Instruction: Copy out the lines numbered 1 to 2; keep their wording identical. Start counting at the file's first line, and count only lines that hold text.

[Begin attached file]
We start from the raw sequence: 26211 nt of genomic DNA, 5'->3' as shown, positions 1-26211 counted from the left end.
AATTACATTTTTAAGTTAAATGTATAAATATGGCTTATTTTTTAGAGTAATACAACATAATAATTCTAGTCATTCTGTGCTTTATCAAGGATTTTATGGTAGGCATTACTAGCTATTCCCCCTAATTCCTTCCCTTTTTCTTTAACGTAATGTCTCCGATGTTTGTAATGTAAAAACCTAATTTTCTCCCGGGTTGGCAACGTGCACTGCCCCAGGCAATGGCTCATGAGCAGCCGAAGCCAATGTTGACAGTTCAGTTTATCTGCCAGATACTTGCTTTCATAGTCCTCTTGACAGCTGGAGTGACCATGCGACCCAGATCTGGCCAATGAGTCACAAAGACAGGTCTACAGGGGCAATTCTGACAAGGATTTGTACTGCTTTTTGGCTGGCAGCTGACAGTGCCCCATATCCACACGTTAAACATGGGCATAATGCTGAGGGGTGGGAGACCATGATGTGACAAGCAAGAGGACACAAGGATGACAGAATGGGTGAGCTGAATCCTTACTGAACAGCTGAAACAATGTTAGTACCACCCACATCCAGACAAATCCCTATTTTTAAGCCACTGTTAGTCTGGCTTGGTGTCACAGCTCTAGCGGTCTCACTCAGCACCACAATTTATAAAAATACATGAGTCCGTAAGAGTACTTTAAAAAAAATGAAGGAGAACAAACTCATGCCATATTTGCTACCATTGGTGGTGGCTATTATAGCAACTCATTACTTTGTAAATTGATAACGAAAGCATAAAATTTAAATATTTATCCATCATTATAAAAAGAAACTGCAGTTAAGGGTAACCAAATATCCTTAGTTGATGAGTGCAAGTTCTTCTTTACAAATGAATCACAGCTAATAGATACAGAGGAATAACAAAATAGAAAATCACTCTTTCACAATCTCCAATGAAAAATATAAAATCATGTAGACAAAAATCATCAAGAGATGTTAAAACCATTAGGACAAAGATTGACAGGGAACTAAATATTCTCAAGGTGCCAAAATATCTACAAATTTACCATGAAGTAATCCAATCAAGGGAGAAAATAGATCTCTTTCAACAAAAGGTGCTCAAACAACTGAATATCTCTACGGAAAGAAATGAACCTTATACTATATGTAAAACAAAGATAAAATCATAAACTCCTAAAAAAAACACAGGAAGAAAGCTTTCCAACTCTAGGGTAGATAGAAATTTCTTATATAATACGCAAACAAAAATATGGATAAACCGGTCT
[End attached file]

We start from the raw sequence: 26211 nt of genomic DNA, 5'->3' as shown, positions 1-26211 counted from the left end.
AATTACATTTTTAAGTTAAATGTATAAATATGGCTTATTTTTTAGAGTAATACAACATAATAATTCTAGTCATTCTGTGCTTTATCAAGGATTTTATGGTAGGCATTACTAGCTATTCCCCCTAATTCCTTCCCTTTTTCTTTAACGTAATGTCTCCGATGTTTGTAATGTAAAAACCTAATTTTCTCCCGGGTTGGCAACGTGCACTGCCCCAGGCAATGGCTCATGAGCAGCCGAAGCCAATGTTGACAGTTCAGTTTATCTGCCAGATACTTGCTTTCATAGTCCTCTTGACAGCTGGAGTGACCATGCGACCCAGATCTGGCCAATGAGTCACAAAGACAGGTCTACAGGGGCAATTCTGACAAGGATTTGTACTGCTTTTTGGCTGGCAGCTGACAGTGCCCCATATCCACACGTTAAACATGGGCATAATGCTGAGGGGTGGGAGACCATGATGTGACAAGCAAGAGGACACAAGGATGACAGAATGGGTGAGCTGAATCCTTACTGAACAGCTGAAACAATGTTAGTACCACCCACATCCAGACAAATCCCTATTTTTAAGCCACTGTTAGTCTGGCTTGGTGTCACAGCTCTAGCGGTCTCACTCAGCACCACAATTTATAAAAATACATGAGTCCGTAAGAGTACTTTAAAAAAAATGAAGGAGAACAAACTCATGCCATATTTGCTACCATTGGTGGTGGCTATTATAGCAACTCATTACTTTGTAAATTGATAACGAAAGCATAAAATTTAAATATTTATCCATCATTATAAAAAGAAACTGCAGTTAAGGGTAACCAAATATCCTTAGTTGATGAGTGCAAGTTCTTCTTTACAAATGAATCACAGCTAATAGATACAGAGGAATAACAAAATAGAAAATCACTCTTTCACAATCTCCAATGAAAAATATAAAATCATGTAGACAAAAATCATCAAGAGATGTTAAAACCATTAGGACAAAGATTGACAGGGAACTAAATATTCTCAAGGTGCCAAAATATCTACAAATTTACCATGAAGTAATCCAATCAAGGGAGAAAATAGATCTCTTTCAACAAAAGGTGCTCAAACAACTGAATATCTCTACGGAAAGAAATGAACCTTATACTATATGTAAAACAAAGATAAAATCATAAACTCCTAAAAAAAACACAGGAAGAAAGCTTTCCAACTCTAGGGTAGATAGAAATTTCTTATATAATACGCAAACAAAAATATGGATAAACCGGTCT